The five and one half years I spent at OLA gave me the opportunity to pursue a Doctorate in Ministry degree. I was happy to be close to Pilgrim Place at that time, especially its festivals, though I had no intention then of growing old and certainly not of retiring. But that has all changed and I am glad for the new-found realism that the years have brought with them.
In 1992, I was asked to develop a new parish in Thousand Oaks named after a Franciscan priest murdered in Auschwitz (August 14, 1941) concentration camp: St. Maximilian Kolbe. The experience of leading a new parish forced me to rethink my whole way of understanding Church, especially my own place in it. The people were the Church, not a building; we were already Church, the Ecclesia (assembly, a people of Faith called together in worship) mentioned in the New Testament. We adopted the motto, "We are Church; together we build."
On March 19, 2000 (Feast of St. Joseph), we dedicated our new spiritual home. When we started the building in 1998, we set out with the conviction that the structure should reflect who and what we were. The building would fit us, not we the building. We were fortunate to find an architect who understood us and planned a structure that reflected our sense of being a family of faith.
The basic design was that of a village to which we all came together. In the middle of the gathering space, we placed a labyrinth (an ancient symbol of journey) that we copied from one in Chartres Cathedral, France. We added one feature that is not in the original, a Chi-Rho at the center. This was intended to reflected in visual form the statement of Jesus that, "I am the way, and the truth and the life; no one comes to the Father but through me." (John 14: 6). Like the disciples on the way to Emmaus, we may not always recognize him, but he is always the companion on our way to the Father.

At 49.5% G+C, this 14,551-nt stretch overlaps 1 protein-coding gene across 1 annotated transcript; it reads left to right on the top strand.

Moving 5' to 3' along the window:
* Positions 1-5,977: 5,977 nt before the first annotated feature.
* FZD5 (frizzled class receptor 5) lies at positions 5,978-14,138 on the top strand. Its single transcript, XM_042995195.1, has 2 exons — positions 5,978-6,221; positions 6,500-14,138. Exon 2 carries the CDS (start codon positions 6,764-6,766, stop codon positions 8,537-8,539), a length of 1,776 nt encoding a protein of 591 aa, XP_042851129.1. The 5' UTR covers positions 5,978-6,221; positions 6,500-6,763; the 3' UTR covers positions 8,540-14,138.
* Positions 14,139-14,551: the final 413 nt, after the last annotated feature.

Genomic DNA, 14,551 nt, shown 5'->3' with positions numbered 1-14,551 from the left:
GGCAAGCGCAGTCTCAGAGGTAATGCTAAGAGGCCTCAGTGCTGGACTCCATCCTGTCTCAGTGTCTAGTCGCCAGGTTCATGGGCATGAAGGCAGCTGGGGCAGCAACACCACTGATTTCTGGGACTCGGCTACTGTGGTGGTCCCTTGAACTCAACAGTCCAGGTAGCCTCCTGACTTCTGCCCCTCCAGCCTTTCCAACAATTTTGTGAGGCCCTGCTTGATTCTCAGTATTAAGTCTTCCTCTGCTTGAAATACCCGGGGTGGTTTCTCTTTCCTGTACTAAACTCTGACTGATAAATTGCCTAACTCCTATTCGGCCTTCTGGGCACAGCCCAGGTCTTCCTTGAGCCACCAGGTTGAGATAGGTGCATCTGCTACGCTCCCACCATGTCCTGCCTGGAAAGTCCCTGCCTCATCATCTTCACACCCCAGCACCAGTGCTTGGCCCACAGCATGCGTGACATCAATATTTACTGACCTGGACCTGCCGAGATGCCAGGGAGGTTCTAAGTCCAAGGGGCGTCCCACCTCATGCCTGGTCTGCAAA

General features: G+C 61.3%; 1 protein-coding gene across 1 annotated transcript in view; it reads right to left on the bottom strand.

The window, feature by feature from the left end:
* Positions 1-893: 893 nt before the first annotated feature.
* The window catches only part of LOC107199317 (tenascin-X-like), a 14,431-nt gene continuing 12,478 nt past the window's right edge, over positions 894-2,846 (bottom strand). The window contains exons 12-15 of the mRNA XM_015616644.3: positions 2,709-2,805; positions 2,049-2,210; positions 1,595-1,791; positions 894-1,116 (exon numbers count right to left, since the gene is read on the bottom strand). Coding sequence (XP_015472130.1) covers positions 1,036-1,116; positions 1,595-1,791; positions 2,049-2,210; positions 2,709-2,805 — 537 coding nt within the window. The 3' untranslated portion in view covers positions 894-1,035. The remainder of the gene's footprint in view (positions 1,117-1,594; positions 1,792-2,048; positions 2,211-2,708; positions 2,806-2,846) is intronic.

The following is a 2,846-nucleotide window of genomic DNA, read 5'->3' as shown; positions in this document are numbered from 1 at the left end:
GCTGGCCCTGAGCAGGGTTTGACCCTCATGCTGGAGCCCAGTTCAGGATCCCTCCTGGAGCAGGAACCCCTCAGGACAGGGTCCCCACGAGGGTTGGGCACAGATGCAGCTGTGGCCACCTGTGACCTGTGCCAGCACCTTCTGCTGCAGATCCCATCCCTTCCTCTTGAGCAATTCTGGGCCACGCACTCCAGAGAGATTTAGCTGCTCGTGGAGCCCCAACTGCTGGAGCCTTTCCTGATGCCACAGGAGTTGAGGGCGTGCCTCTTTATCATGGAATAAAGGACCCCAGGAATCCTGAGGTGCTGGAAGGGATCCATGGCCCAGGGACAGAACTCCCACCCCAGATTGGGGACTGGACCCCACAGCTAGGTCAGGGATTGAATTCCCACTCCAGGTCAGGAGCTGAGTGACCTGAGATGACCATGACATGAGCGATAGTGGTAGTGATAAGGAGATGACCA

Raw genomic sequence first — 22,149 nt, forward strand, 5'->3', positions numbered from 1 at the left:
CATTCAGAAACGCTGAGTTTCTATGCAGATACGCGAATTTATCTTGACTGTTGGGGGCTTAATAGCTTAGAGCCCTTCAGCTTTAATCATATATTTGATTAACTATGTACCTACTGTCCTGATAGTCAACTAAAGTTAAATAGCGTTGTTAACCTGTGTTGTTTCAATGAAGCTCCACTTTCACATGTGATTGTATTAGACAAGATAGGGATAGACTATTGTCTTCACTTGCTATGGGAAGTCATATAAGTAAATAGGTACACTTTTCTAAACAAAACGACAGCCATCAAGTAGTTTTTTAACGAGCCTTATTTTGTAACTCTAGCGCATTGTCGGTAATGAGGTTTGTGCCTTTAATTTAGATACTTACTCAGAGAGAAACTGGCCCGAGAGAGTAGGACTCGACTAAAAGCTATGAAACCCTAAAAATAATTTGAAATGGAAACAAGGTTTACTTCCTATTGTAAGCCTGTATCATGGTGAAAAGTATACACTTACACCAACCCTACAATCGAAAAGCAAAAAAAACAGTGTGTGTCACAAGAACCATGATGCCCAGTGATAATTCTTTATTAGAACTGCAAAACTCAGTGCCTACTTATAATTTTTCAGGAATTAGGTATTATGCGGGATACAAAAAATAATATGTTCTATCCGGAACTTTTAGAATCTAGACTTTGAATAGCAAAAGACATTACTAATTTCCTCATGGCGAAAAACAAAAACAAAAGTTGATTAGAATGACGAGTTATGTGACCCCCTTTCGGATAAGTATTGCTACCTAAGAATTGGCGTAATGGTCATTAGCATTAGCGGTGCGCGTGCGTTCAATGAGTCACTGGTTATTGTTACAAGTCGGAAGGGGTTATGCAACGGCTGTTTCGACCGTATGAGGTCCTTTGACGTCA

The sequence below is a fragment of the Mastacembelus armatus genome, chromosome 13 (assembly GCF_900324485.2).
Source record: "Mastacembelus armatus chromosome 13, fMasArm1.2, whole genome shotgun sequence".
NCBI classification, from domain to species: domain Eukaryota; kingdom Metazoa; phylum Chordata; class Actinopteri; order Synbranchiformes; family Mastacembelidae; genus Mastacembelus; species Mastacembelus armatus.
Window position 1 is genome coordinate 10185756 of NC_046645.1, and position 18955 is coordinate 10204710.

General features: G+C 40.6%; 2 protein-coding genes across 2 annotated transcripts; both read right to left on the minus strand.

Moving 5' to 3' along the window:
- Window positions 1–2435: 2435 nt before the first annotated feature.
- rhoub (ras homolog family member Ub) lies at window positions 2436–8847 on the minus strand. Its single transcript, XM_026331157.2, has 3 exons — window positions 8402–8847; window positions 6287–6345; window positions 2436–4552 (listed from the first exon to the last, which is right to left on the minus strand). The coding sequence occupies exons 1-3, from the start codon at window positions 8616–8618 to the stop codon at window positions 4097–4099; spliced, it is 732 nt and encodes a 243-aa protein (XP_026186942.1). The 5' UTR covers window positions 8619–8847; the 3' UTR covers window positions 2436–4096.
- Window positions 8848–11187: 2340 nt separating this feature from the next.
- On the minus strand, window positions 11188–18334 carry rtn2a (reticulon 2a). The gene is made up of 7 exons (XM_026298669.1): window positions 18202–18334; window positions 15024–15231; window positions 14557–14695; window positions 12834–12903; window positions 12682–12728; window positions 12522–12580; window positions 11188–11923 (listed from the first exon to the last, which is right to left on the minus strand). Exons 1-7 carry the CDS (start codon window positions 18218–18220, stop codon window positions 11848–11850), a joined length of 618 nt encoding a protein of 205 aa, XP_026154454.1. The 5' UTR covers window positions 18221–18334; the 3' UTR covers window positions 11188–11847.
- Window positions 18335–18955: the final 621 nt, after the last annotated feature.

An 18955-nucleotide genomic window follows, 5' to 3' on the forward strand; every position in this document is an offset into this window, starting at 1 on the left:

In 2005, at the age of 70 and after 44 years in parish work, I retired from active parish ministry, though not really. I am still active in Our Lady of the Assumption and help out in the neighboring parishes of St. Anthony, Upland, and Our Lady of Lourdes, Montclair. I also act as part-time chaplain to the three juvenile camps above San Dimas (Afflerbaugh, Paige and Rocky), where I offer Mass for the young men serving time there.
Born in Abbeylara parish, central Ireland, on October 19, 1934
Siblings: Maureen, Terence, Thomas, Ned, Bridget, Philomena, Monica and Carmel.
St. Bernard Elementary, Abbeylara; St. Mel Secondary, Longford.
Attended All Hallows Seminary, Dublin (1954-1961)University College, Dublin (1954-1957)
Ordained on June 18, 1961
Appointed to St. John the Evangelist Parish, Los Angeles (1961-1966)
Good Shepherd Parish, Beverly Hills (1966-1970)
Holy Spirit Parish, Los Angeles (1970-1972)
taught English, St. John Seminary College, Camarillo, for one year.
American Martyrs Parish, Manhattan Beach (1972-1977)
Our Lady of the Assumption Parish, Claremont (1977-1982); School of Theology, Claremont (D. Min)
St. Brendan Parish, Los Angeles (1982-1984)
Nativity Parish, El Monte (1984-1992)
St. Maximilian Kolbe Parish, Thousand Oaks (1992-2005)
Retired to Pilgrim Place, Claremont (February, 2007)
Moved to St. Lawrence Martyr Parish, Redondo Beach (April, 2017)